Oil prices have witnessed a marginal fall amid persistent concerns of the global oversupply.
Benchmark Brent crude futures LCOc1 dropped to $52.09 per barrel by 22 cents, while US West Texas Intermediate (WTI) crude futures CLc1 improved above $50 a barrel and slipped to $49.78, reported Reuters.
Demand for oil is expected to increase in the US as the summer vacation in the northern hemisphere starts from the Memorial Day holiday this week. Despite the rise in demand, the oil market remains bloated.
Energy services firm Baker Hughes reported that US drillers have added rigs to take the total to 722, the 19th consecutive weekly rise and the highest since April 2015.
The Organization of the Petroleum Exporting Countries (OPEC) previously agreed to extend the deal to cut production by 1.8 million barrels per day (bpd) to the first quarter of 2018, which was scheduled to end next month.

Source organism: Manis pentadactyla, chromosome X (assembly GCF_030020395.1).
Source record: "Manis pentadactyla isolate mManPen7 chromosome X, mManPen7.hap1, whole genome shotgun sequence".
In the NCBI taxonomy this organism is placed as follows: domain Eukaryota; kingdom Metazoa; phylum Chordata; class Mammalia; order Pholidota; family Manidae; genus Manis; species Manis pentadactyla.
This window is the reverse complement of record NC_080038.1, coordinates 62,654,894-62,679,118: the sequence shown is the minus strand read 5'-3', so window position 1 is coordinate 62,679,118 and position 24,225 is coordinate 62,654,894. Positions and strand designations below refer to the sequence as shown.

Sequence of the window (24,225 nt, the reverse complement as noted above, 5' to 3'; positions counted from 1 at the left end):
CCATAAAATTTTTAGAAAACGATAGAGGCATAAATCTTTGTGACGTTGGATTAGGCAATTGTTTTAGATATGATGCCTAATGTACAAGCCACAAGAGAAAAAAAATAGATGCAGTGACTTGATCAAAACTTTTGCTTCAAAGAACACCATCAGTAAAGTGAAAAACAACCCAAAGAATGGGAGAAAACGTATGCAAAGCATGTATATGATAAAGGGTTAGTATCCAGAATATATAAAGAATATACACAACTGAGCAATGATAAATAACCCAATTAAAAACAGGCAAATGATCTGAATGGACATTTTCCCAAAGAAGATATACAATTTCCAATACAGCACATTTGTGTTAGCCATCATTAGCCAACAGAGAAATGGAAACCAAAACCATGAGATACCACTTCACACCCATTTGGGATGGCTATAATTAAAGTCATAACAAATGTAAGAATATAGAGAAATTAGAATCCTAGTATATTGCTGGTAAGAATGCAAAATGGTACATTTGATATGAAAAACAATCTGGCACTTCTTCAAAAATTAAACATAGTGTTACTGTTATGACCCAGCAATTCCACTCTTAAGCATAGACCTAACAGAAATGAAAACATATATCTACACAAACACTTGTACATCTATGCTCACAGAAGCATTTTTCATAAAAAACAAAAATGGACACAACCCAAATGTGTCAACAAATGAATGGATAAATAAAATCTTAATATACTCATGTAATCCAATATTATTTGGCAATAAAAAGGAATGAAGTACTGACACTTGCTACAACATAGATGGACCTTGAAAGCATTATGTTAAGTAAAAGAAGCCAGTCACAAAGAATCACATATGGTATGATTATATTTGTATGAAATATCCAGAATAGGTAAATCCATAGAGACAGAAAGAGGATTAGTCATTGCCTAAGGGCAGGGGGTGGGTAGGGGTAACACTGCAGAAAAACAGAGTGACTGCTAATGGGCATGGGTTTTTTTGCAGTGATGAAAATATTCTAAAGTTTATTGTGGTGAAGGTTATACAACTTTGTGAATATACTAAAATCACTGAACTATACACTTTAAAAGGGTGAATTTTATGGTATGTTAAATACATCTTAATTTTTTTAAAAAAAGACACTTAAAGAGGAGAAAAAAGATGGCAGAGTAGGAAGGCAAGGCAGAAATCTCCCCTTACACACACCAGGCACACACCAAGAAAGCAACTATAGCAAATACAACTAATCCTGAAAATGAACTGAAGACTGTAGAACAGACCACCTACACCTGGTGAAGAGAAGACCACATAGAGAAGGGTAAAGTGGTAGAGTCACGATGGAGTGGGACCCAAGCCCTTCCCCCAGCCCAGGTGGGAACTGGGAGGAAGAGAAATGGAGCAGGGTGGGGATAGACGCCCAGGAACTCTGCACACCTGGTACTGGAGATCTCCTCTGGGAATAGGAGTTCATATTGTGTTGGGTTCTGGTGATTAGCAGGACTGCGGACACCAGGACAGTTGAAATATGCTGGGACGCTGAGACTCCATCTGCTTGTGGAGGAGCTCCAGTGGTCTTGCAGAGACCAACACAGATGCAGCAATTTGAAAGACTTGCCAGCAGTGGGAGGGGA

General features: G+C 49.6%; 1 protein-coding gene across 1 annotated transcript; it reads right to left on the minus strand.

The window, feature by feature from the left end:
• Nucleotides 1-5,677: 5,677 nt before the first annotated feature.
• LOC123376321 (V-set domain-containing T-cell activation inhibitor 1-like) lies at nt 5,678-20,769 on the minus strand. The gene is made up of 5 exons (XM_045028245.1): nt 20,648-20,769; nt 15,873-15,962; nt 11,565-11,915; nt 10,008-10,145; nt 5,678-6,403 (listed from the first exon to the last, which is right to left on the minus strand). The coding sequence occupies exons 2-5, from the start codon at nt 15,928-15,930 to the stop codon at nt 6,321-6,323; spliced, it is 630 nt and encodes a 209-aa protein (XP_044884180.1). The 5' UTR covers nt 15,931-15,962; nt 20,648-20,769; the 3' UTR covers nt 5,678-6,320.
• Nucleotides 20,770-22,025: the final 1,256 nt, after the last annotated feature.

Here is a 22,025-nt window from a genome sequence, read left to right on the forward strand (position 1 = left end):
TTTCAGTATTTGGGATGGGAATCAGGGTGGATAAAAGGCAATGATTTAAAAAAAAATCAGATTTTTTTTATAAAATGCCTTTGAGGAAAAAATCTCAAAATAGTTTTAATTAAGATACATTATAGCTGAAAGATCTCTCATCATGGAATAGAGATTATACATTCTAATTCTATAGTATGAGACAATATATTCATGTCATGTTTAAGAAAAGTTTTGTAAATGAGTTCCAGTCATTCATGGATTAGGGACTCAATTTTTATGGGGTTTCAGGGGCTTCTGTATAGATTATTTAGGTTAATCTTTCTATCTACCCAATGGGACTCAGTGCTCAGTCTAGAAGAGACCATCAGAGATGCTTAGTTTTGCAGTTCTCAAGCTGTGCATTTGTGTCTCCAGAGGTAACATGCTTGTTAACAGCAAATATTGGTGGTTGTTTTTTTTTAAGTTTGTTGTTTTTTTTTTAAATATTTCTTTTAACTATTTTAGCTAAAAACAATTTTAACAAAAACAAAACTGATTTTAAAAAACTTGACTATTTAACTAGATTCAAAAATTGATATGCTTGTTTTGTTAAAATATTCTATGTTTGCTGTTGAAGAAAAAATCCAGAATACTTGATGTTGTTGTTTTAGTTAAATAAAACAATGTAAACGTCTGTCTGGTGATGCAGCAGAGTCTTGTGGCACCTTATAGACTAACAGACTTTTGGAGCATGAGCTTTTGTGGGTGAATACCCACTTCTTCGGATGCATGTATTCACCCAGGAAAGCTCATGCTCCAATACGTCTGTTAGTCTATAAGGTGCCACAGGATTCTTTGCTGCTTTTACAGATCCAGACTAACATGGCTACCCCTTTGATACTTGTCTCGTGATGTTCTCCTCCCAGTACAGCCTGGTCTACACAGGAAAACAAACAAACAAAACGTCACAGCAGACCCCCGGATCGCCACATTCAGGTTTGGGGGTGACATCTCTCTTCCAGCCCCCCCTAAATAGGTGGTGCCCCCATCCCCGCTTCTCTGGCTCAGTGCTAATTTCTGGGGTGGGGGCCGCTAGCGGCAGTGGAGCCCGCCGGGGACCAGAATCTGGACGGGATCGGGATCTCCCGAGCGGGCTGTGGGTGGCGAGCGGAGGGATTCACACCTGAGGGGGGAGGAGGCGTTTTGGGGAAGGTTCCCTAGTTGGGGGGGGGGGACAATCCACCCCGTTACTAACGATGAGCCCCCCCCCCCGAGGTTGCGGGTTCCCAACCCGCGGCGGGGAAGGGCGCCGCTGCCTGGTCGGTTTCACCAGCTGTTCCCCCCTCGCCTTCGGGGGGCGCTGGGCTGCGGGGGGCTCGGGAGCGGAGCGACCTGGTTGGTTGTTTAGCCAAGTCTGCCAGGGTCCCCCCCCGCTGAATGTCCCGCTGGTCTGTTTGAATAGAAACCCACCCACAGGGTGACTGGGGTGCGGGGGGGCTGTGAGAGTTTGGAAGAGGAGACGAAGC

The initial agreement, effective since January this year, had limited effect to reduce global oil inventories.
Goldman Sachs said that oil prices may face pressure again next year due to rise in US and OPEC production. It stated that after OPEC resumes normal production, the combined output by the oil cartel and US would increase by one million to 1.3 million bpd between 2018 and 2020.
Image: An offshore platform. Photo: courtesy of QR9iudjz0/ Freeimages.